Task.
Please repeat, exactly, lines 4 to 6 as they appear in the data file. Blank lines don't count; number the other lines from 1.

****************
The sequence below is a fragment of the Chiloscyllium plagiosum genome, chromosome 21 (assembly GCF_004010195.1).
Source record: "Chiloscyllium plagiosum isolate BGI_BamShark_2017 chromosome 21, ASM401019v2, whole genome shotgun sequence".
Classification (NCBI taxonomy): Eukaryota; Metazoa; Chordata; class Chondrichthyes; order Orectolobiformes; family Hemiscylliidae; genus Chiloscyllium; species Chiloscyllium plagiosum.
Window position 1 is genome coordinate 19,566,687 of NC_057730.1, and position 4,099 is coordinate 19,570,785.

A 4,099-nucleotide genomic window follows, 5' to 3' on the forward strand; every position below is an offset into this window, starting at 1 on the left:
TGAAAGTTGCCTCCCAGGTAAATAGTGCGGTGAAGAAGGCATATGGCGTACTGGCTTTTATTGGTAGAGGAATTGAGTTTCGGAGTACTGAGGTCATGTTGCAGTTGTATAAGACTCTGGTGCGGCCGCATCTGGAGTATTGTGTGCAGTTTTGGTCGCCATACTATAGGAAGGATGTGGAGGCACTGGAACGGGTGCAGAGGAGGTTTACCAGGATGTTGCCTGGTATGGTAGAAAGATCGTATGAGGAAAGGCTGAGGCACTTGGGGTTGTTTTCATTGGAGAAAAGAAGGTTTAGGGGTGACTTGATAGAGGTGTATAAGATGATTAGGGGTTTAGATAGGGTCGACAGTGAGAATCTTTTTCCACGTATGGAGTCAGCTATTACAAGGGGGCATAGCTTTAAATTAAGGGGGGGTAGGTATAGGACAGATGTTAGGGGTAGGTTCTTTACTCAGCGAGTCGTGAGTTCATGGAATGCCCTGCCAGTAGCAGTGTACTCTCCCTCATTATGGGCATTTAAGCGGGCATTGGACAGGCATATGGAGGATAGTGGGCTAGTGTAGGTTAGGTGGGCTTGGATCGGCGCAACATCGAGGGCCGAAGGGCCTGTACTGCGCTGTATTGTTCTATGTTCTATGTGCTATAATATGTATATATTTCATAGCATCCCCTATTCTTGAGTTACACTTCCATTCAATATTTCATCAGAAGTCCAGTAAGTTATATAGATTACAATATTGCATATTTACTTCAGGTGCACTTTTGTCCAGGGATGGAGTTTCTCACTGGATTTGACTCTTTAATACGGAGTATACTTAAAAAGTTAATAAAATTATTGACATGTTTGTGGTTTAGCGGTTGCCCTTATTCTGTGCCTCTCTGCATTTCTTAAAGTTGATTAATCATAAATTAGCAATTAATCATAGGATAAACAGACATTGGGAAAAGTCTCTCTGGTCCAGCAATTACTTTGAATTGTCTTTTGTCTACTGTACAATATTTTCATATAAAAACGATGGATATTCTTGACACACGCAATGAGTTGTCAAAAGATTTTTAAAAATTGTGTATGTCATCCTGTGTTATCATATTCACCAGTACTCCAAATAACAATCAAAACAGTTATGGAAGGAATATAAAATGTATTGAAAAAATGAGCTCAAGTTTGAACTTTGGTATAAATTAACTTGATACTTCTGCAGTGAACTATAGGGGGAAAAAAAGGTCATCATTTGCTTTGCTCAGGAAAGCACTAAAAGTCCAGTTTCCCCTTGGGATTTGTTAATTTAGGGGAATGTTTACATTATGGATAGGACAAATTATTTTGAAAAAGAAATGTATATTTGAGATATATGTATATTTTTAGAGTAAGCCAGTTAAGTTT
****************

Window position 1 is genome coordinate 19,566,687 of NC_057730.1, and position 4,099 is coordinate 19,570,785.

A 4,099-nucleotide genomic window follows, 5' to 3' on the forward strand; every position below is an offset into this window, starting at 1 on the left:
TGAAAGTTGCCTCCCAGGTAAATAGTGCGGTGAAGAAGGCATATGGCGTACTGGCTTTTATTGGTAGAGGAATTGAGTTTCGGAGTACTGAGGTCATGTTGCAGTTGTATAAGACTCTGGTGCGGCCGCATCTGGAGTATTGTGTGCAGTTTTGGTCGCCATACTATAGGAAGGATGTGGAGGCACTGGAACGGGTGCAGAGGAGGTTTACCAGGATGTTGCCTGGTATGGTAGAAAGATCGTATGAGGAAAGGCTGAGGCACTTGGGGTTGTTTTCATTGGAGAAAAGAAGGTTTAGGGGTGACTTGATAGAGGTGTATAAGATGATTAGGGGTTTAGATAGGGTCGACAGTGAGAATCTTTTTCCACGTATGGAGTCAGCTATTACAAGGGGGCATAGCTTTAAATTAAGGGGGGGTAGGTATAGGACAGATGTTAGGGGTAGGTTCTTTACTCAGCGAGTCGTGAGTTCATGGAATGCCCTGCCAGTAGCAGTGTACTCTCCCTCATTATGGGCATTTAAGCGGGCATTGGACAGGCATATGGAGGATAGTGGGCTAGTGTAGGTTAGGTGGGCTTGGATCGGCGCAACATCGAGGGCCGAAGGGCCTGTACTGCGCTGTATTGTTCTATGTTCTATGTGCTATAATATGTATATATTTCATAGCATCCCCTATTCTTGAGTTACACTTCCATTCAATATTTCATCAGAAGTCCAGTAAGTTATATAGATTACAATATTGCATATTTACTTCAGGTGCACTTTTGTCCAGGGATGGAGTTTCTCACTGGATTTGACTCTTTAATACGGAGTATACTTAAAAAGTTAATAAAATTATTGACATGTTTGTGGTTTAGCGGTTGCCCTTATTCTGTGCCTCTCTGCATTTCTTAAAGTTGATTAATCATAAATTAGCAATTAATCATAGGATAAACAGACATTGGGAAAAGTCTCTCTGGTCCAGCAATTACTTTGAATTGTCTTTTGTCTACTGTACAATATTTTCATATAAAAACGATGGATATTCTTGACACACGCAATGAGTTGTCAAAAGATTTTTAAAAATTGTGTATGTCATCCTGTGTTATCATATTCACCAGTACTCCAAATAACAATCAAAACAGTTATGGAAGGAATATAAAATGTATTGAAAAAATGAGCTCAAGTTTGAACTTTGGTATAAATTAACTTGATACTTCTGCAGTGAACTATAGGGGGAAAAAAAGGTCATCATTTGCTTTGCTCAGGAAAGCACTAAAAGTCCAGTTTCCCCTTGGGATTTGTTAATTTAGGGGAATGTTTACATTATGGATAGGACAAATTATTTTGAAAAAGAAATGTATATTTGAGATATATGTATATTTTTAGAGTAAGCCAGTTAAGTTT